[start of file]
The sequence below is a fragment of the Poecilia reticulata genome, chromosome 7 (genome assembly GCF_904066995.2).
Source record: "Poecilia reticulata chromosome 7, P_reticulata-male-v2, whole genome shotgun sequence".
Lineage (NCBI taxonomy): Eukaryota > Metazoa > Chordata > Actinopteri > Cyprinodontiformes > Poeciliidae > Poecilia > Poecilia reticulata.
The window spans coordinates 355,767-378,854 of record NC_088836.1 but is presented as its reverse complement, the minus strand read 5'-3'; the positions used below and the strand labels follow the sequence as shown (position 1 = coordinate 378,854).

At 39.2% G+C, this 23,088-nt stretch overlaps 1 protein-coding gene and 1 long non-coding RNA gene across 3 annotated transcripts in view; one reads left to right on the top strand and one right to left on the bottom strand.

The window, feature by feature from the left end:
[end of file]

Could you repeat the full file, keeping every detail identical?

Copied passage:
The sequence below is a fragment of the Poecilia reticulata genome, chromosome 7 (genome assembly GCF_904066995.2).
Source record: "Poecilia reticulata chromosome 7, P_reticulata-male-v2, whole genome shotgun sequence".
Lineage (NCBI taxonomy): Eukaryota > Metazoa > Chordata > Actinopteri > Cyprinodontiformes > Poeciliidae > Poecilia > Poecilia reticulata.
The window spans coordinates 355,767-378,854 of record NC_088836.1 but is presented as its reverse complement, the minus strand read 5'-3'; the positions used below and the strand labels follow the sequence as shown (position 1 = coordinate 378,854).

At 39.2% G+C, this 23,088-nt stretch overlaps 1 protein-coding gene and 1 long non-coding RNA gene across 3 annotated transcripts in view; one reads left to right on the top strand and one right to left on the bottom strand.

The window, feature by feature from the left end: